Arrests in Alleged Charity Scam Spark Protests by Chareidim

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The conflict between Chareidim and Israeli police over the arrest of Edah Chareidis charity staff is but the most recent in an ongoing series of clashes, like the one pictured above from July, 2011.  (EuroNews Screen Cap)The arrests of six Chareidi men in Jerusalem – including a high-ranking member of the Edah Chareidis – on charges of scamming money from a charity fund sparked a large protest by members of the community on Sunday afternoon. As hundreds of Chareidim gathered in Meah Shearim to express their anger over the arrests, many of the demonstrators moved on to block a central thoroughfare and then threw stones at police officers after they arrested three men for blocking traffic.

The six men – who operated charities under such titles as “The Fund for Widows and Orphans” and “Charity Bank” within the umbrella organization known as Vaad Artzi (National Committee to Save Needy Families) – were arrested on suspicion of embezzling charitable funds, money laundering, tax evasion and other tax offenses, following a year-long investigation by authorities. After a day in detention – with Justice Dov Pollack stating during the hearing that there was absolutely no evidence against him – the authorities released Rabbi Amram Shapira, an aide to Rav Yitzchok Tuvia Weiss, the head of the Edah Chareidis. Another of those arrested – Rabbi Shmuel Yerushalmi-Lovtzki, the director of Vaad Artzi – was ordered to be held in jail until Thursday. 

According to investigators, who used wiretaps and other methods to build the case against the Edah-run charities, the suspects allegedly siphoned off tens of millions of shekels in charity donations and kept it for themselves. The investigators further allege that the suspects paid salaries totaling hundreds of thousands of shekels annually without reporting to tax authorities, and engaged in money laundering between Israel and the United States, and possibly other countries. State officials are claiming that the case is solid, based on months of meticulous planning and evidence gathering, indicating a sophisticated tax evasion scheme that involved many players. The prosecution has also claimed that funds from the Edah’s Vaad Artzi charity were used to support the activities of the Sikrikim, a group of extremist Chareidim who have become notorious for attacking stores and individuals for not meeting Chareidi religious standards.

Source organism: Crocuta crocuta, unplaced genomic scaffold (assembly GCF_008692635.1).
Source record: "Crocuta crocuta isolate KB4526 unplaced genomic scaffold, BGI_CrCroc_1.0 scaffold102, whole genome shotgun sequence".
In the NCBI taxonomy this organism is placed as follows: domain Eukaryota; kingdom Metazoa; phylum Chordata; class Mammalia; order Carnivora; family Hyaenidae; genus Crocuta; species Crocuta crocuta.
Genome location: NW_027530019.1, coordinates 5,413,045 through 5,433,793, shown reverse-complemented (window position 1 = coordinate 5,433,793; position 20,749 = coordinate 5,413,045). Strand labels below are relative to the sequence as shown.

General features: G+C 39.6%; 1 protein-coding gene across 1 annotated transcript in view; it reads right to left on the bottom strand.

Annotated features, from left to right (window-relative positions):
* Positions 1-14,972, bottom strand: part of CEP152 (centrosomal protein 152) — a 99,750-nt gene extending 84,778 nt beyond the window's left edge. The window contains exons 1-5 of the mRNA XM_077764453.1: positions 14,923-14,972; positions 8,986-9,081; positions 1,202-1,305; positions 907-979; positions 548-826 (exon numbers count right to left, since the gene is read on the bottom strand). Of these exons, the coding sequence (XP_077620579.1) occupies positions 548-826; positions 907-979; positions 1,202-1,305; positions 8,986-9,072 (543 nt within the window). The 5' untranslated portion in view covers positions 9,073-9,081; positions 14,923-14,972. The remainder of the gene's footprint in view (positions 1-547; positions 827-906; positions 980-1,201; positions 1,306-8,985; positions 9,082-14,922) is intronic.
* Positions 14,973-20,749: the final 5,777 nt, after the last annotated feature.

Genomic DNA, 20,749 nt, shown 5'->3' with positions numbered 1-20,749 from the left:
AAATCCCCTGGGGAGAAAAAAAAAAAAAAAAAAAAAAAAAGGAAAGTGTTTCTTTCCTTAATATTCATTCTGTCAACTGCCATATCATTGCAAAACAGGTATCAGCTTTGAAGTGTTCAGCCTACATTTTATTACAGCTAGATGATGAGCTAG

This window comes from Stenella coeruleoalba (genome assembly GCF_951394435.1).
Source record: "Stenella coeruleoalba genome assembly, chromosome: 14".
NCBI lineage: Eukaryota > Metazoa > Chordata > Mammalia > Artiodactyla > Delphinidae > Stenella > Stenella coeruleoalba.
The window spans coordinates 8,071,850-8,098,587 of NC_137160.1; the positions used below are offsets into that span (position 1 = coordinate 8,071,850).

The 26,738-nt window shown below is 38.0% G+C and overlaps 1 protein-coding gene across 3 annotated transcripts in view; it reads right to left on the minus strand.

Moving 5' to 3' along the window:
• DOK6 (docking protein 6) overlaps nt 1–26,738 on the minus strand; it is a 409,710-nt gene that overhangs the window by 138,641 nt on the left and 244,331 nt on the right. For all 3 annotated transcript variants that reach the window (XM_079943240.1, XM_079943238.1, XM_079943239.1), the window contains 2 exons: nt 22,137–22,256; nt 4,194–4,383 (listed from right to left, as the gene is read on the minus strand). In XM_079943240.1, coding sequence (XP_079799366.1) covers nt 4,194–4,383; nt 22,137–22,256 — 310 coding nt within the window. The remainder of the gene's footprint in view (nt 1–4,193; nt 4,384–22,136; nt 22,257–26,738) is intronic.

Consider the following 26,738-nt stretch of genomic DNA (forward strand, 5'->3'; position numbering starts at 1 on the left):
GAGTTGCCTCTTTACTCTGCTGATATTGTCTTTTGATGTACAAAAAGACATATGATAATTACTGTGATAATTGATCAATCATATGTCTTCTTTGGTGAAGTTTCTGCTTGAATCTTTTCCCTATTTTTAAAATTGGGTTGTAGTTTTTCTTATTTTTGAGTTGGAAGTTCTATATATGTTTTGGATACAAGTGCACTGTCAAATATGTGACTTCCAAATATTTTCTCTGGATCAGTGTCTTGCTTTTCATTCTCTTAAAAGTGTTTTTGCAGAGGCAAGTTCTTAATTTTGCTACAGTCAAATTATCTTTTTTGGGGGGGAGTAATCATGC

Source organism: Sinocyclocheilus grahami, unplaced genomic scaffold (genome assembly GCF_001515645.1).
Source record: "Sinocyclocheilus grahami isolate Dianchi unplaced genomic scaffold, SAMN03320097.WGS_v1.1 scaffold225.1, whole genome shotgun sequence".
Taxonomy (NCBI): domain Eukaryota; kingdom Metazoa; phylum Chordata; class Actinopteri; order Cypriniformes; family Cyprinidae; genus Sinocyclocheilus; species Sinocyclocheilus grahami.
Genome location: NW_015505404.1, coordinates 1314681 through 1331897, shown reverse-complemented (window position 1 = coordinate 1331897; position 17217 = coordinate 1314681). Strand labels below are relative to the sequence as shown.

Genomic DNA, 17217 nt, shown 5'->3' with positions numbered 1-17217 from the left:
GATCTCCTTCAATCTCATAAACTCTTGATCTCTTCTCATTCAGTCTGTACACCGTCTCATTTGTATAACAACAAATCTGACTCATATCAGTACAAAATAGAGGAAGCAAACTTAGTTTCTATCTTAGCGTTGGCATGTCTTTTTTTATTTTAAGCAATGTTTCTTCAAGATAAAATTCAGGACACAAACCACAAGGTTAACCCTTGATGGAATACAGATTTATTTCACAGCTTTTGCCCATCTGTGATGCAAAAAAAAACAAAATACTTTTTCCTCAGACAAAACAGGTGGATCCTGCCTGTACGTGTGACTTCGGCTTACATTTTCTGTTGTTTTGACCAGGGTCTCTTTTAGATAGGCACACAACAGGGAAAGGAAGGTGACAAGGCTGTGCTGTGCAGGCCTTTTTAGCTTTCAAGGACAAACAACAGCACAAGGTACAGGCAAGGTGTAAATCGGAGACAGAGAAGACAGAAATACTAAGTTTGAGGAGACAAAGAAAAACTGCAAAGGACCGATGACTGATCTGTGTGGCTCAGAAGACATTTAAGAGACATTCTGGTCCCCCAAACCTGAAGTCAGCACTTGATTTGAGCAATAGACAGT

“I am confident that at the end of the investigation involving the suspects, a different picture will unfold than what is being seen today,” stated attorney Kobi Goldman, a tax law expert who is representing at least one of the defendants. Goldman explained that, in the past, there were a number of cases wherein the police tried to place such matters against the Chareidi community in the criminal realm, but the courts subsequently returned them to the administrative arena. Goldman expressed his sense that this case has been blown out of proportion by the authorities.

During his weekly Torah class on Sunday night, the Edah Chareidis head publicly spoke out against the arrests of the charity administrators, singling out his assistant in particular for a defense. “It is a blood libel,” Rav Weiss declared. “I personally know Rav Amram and he is clean, he is pure. It is a libel like the Jews of Russia and Hungary endured.” Rav Weiss was also reported as saying that the arrests were designed to injure him, and that if the police so desired, they should come and arrest him too.

The demonstrators on Sunday afternoon first massed outside Edah Chareidis headquarters in Meah Shearim and listened to fiery speeches condemning the authorities for the arrests of the charity employees. The crowd then streamed toward Kikar Shabbat, where – in addition to halting the flow of traffic and clashing with police – they harassed media personnel and set several garbage dumpsters on fire. “They are trying to uproot Judaism and the Jewish people,” one man in the crowd declared. “We’ve been here for two hundred years and we got on just fine – what do we need the state for?” he demanded, referring to the settlement in Jerusalem and the wider region (the yishuv) in the 18th and 19th centuries of a significant number of Jews from Lithuania, along with other European Jews.

“It’s like we’re in Communist Russia,” another bystander said. “They stage inflammatory events like the supposed spitting incident in Beit Shemesh [against an eight-year-old girl] and then come to arrest us.”

A man who identified himself as Nachman and claimed to be a nephew of Rabbi Shapira asserted that the Chareidi community just wanted to be left in peace. “We don’t want to interfere with the seculars,” he said, “and we don’t want them to interfere with us in our neighborhoods.”

Tensions similarly flared in Beit Shemesh, where some of the most extreme followers of the Edah Chareidis live. A group of some two hundred protesters blocked Nahar Hayarden Street and threw stones, prompting the police to arrest four men. A number of the protestors also attacked a bus passing through the protest area, smashing its windows and lightly injuring some of the passengers.

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